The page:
Meir Wetzler, MD

Meir Wetzler, MD

Dr. Meir Wetzler’s work in the field of leukemia grew from a complaint. During his 1986 residency in internal medicine at Kaplan Hospital in Rehovot, Israel, he was assigned a presentation on hypercalcemia. When he told his mentor that he found the topic boring, “he got very upset with me,” Dr. Wetzler recalled in a 2014 interview with the Roswell Park Cancer Institute (RPCI) CRS Corners newsletter. “He said, ‘If you don’t want to do your presentation on hypercalcemia, I don’t want to be your mentor anymore.’”

That conflict turned out to be fortuitous: When Dr. Wetzler asked the department chair for help in finding an alternate project, he was directed to The Weizmann Institute, where basic research was underway in the evolving field of oncogenes. Dr. Wetzler ended up studying the breast cancer oncogene Her2/neu under the direction of Dr. Joseph “Yossi” Schlessinger (now the William H. Prusoff Professor and Chair of Pharmacology at Yale University) – an experience that jump-started Dr. Wetzler’s interest in the field of oncology.

A 1980 graduate of Hebrew University’s Hadassah Medical School in Jerusalem, Dr. Wetzler later won a fellowship in medical oncology at MD Anderson Cancer Center in Houston. Before coming to the United States, he began research in the field of leukemia and immediately got hooked. He subsequently completed a second fellowship in clinical immunology/biologic therapy, also at MD Anderson.

In 1994 Dr. Wetzler moved to Buffalo, New York, to join RPCI’s Leukemia Section. His research focused on the role of the signal transducer and activation of transcription (STAT) protein in leukemogenesis; cellular and humoral immune response to leukemia-associated antigens; and cytogenetics in acute myeloid leukemia and acute lymphoblastic leukemia.

He had an overarching interest in improving the standard of care for patients with leukemia, and this fed his enthusiasm for making newer biologic and immunotherapeutic options available to his patients. He was actively involved in promising early-stage clinical trials of novel therapeutics, and at the time of his death, served as principal investigator on several clinical trials at RPCI. With Dr. Mary Reid, Director of Collaborative Research at RCPI, Dr. Wetzler co-chaired RPCI’s Scientific Review Committee (SRC). Together they helped reduce by 40 days the process of taking a protocol from SRC submission to activation.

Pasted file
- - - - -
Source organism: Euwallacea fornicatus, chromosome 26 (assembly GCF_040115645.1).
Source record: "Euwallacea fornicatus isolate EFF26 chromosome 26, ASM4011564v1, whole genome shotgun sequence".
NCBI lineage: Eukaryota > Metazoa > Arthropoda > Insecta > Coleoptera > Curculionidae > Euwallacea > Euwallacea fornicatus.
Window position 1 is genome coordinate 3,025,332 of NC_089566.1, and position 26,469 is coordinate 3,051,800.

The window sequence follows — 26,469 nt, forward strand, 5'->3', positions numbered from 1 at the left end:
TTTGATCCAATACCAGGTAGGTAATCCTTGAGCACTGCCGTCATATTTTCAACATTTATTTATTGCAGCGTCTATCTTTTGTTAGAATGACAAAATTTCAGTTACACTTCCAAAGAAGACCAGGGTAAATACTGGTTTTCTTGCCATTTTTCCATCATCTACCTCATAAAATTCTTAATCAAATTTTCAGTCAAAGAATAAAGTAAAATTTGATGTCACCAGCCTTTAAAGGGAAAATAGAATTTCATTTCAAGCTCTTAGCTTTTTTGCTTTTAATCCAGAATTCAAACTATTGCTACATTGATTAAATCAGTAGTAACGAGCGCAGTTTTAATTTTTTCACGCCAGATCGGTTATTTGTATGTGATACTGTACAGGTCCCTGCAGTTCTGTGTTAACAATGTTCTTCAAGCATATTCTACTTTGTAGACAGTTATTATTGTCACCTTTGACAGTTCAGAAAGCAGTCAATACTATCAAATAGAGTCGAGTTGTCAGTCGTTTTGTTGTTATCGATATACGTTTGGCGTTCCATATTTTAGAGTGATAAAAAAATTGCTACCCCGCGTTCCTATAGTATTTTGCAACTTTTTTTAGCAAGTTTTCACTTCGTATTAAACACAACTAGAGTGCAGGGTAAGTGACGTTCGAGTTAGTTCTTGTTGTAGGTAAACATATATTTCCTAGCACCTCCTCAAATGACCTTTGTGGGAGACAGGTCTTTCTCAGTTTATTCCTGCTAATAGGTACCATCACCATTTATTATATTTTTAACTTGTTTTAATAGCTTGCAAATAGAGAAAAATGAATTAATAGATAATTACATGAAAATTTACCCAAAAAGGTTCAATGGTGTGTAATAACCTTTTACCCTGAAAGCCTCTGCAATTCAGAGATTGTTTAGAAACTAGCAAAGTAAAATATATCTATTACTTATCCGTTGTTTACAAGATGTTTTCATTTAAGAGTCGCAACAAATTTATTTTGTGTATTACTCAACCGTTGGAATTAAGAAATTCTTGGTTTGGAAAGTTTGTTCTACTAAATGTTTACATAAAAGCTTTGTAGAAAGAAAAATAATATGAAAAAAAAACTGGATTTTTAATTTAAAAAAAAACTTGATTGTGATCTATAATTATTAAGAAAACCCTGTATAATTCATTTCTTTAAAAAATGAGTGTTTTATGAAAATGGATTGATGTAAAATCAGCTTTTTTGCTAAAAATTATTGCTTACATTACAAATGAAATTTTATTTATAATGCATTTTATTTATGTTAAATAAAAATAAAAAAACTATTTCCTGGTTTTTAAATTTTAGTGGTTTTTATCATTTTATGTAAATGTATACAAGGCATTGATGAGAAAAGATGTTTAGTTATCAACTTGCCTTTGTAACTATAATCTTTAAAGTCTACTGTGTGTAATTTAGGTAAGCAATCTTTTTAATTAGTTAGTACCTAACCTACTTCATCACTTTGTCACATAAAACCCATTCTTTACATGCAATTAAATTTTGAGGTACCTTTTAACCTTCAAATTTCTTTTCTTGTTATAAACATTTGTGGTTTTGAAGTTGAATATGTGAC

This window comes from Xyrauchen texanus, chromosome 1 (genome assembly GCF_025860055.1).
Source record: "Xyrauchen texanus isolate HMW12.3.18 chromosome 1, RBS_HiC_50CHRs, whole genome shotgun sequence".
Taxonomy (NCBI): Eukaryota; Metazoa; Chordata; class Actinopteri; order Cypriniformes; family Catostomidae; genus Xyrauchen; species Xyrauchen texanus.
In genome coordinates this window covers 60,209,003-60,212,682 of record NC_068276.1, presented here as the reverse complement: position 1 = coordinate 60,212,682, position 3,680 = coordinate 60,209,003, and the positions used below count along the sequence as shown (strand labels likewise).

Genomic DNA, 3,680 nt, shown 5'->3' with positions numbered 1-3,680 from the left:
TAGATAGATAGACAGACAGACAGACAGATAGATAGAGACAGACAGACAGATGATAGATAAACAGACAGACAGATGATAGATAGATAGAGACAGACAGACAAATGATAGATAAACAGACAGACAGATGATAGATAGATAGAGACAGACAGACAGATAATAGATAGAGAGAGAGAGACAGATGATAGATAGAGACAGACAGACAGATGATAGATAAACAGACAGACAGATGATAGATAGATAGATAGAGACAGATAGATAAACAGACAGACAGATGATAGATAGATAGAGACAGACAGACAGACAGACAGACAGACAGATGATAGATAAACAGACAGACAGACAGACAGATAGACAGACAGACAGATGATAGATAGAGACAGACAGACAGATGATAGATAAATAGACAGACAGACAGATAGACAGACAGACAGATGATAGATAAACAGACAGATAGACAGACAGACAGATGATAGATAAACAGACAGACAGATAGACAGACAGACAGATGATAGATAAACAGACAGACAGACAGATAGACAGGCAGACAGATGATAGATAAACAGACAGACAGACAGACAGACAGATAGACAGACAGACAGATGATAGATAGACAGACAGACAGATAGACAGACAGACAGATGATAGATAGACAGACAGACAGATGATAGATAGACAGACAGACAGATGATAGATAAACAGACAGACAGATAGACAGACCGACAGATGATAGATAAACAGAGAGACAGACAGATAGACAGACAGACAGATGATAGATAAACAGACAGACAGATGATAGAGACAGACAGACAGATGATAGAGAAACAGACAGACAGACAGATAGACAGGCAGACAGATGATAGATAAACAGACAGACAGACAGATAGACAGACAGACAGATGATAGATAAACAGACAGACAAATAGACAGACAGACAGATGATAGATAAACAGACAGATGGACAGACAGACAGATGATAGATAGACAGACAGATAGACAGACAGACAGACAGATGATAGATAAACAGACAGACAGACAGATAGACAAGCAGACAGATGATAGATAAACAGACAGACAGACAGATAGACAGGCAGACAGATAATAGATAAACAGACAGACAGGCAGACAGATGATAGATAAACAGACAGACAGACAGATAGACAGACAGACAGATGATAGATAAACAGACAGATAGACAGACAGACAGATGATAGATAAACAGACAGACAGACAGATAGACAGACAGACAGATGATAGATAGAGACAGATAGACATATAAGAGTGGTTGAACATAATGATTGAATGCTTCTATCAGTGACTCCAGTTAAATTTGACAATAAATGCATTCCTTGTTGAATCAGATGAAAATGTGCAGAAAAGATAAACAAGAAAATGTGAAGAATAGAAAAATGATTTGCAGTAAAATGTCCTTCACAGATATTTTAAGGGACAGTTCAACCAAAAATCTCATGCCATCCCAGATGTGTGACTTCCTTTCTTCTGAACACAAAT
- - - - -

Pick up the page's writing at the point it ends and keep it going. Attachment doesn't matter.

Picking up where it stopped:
Following Dr. Wetzler’s death on Feb. 23, 2015, Greg Stephens, Executive Director of the National CML Society, noted in a Facebook post that Dr. Wetzler “made himself available at all hours of the day and night and shared his knowledge freely and abundantly.” Comments posted on local media websites included accolades from his patients and their family members, praising his passion and compassion.

Through RPCI’s affiliation with the School of Medicine at the State University of New York at Buffalo, Dr. Wetzler mentored many young physicians and researchers. A physician now on the faculty at M.D. Anderson recalls how Dr. Wetzler “drew the BCR-ABL chromosomal translocation to teach me how CML develops, on my first visit [to RPCI] … I would not be where I am if it were not for his mentoring.”

Dr. Wetzler lived up to his assertion that every member of his team was equally valuable. “I have an outstanding team,” he previously stated. “That’s what makes me smile every morning.”

He encouraged his colleagues to fulfill their potential, and he then helped them do just that. Linda Lutgen-Dunckley, Pathology Resource Technician in Dr. Wetzler’s lab, said he adjusted her work hours to accommodate her family life after the birth of her son, and he later enabled her to work a flexible schedule so she could pursue a bachelor’s degree in biology. Ms. Lutgen-Dunckley will graduate in May of 2016.

Dr. Wetzler was an accomplished athlete who completed many triathlons, including the Ironman, which combines a 2.4-mile swim, a 112-mile bicycle course, and a marathon (26.2 miles), with no breaks in between. He also had a humorous and playful side, evidenced when he and his team participated in the annual Gelatin Splash to benefit the Leukemia and Lymphoma Society of Western New York. They wore themed costumes while sliding into a pool of gelatin, raising thousands of dollars in pledges. Over the years, Dr. Wetzler appeared as Superman, Shrek, Jack Sparrow from “Pirates of the Caribbean,” and, in drag, as Edna Turnblad from the film “Hairspray.”

Dr. Wetzler was a member of the CML Clinical Practice Guidelines Committee of the National Comprehensive Cancer Network and was named numerous times to the Castle Connolly Medical Ltd. list of America’s Top Doctors. At the time of his death, he was Chief of RPCI’s Leukemia Section and Medical Director of Clinical Services in the Department of Medicine.

Dr. Wetzler inspired us all in so many different ways; RPCI and the cancer community have lost a dedicated son. Those of us who have had the privilege of working and interacting with him are better people for it. He will be sorely missed.

Dr. Wetzler is survived by his wife, Chana; daughters Mor and Shira; and sons Adam and Modi. RPCI has established the Meir Wetzler Memorial Fund for Leukemia Research in his honor. Visit